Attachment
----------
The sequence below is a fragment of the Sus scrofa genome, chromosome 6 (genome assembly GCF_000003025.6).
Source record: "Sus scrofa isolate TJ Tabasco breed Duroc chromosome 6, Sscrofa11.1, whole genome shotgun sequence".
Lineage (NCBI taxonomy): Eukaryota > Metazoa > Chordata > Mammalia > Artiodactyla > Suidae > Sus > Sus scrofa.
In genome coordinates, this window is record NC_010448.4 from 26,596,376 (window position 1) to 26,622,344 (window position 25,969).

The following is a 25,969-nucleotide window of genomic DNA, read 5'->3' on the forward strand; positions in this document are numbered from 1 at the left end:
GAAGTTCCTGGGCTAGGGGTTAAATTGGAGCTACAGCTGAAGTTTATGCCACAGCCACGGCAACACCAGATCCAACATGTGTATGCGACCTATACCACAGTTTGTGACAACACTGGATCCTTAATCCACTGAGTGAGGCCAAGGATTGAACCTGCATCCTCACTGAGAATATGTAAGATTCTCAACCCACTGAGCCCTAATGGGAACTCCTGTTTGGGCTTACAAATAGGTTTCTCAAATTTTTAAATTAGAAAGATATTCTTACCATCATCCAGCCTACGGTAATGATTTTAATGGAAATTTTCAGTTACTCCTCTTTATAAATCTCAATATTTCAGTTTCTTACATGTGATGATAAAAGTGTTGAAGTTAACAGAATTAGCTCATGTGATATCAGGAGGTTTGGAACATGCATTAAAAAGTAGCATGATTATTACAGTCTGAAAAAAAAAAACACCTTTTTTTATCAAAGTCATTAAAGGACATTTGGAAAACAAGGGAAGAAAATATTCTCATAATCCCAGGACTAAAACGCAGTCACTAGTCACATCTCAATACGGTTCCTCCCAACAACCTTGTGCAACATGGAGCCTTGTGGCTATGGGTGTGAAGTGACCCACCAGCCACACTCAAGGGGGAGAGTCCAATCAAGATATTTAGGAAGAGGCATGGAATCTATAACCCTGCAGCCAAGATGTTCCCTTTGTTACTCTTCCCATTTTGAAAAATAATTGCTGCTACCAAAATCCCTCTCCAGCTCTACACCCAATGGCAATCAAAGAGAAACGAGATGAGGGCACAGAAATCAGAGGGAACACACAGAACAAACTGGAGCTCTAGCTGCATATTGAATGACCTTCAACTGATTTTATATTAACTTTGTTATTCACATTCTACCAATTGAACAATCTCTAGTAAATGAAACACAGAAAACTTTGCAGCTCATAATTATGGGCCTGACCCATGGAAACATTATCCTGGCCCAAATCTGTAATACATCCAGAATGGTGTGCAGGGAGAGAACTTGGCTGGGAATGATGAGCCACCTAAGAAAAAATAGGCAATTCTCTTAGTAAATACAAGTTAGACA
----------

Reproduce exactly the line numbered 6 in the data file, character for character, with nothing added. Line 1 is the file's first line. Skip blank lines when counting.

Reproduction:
GAAGTTCCTGGGCTAGGGGTTAAATTGGAGCTACAGCTGAAGTTTATGCCACAGCCACGGCAACACCAGATCCAACATGTGTATGCGACCTATACCACAGTTTGTGACAACACTGGATCCTTAATCCACTGAGTGAGGCCAAGGATTGAACCTGCATCCTCACTGAGAATATGTAAGATTCTCAACCCACTGAGCCCTAATGGGAACTCCTGTTTGGGCTTACAAATAGGTTTCTCAAATTTTTAAATTAGAAAGATATTCTTACCATCATCCAGCCTACGGTAATGATTTTAATGGAAATTTTCAGTTACTCCTCTTTATAAATCTCAATATTTCAGTTTCTTACATGTGATGATAAAAGTGTTGAAGTTAACAGAATTAGCTCATGTGATATCAGGAGGTTTGGAACATGCATTAAAAAGTAGCATGATTATTACAGTCTGAAAAAAAAAAACACCTTTTTTTATCAAAGTCATTAAAGGACATTTGGAAAACAAGGGAAGAAAATATTCTCATAATCCCAGGACTAAAACGCAGTCACTAGTCACATCTCAATACGGTTCCTCCCAACAACCTTGTGCAACATGGAGCCTTGTGGCTATGGGTGTGAAGTGACCCACCAGCCACACTCAAGGGGGAGAGTCCAATCAAGATATTTAGGAAGAGGCATGGAATCTATAACCCTGCAGCCAAGATGTTCCCTTTGTTACTCTTCCCATTTTGAAAAATAATTGCTGCTACCAAAATCCCTCTCCAGCTCTACACCCAATGGCAATCAAAGAGAAACGAGATGAGGGCACAGAAATCAGAGGGAACACACAGAACAAACTGGAGCTCTAGCTGCATATTGAATGACCTTCAACTGATTTTATATTAACTTTGTTATTCACATTCTACCAATTGAACAATCTCTAGTAAATGAAACACAGAAAACTTTGCAGCTCATAATTATGGGCCTGACCCATGGAAACATTATCCTGGCCCAAATCTGTAATACATCCAGAATGGTGTGCAGGGAGAGAACTTGGCTGGGAATGATGAGCCACCTAAGAAAAAATAGGCAATTCTCTTAGTAAATACAAGTTAGACA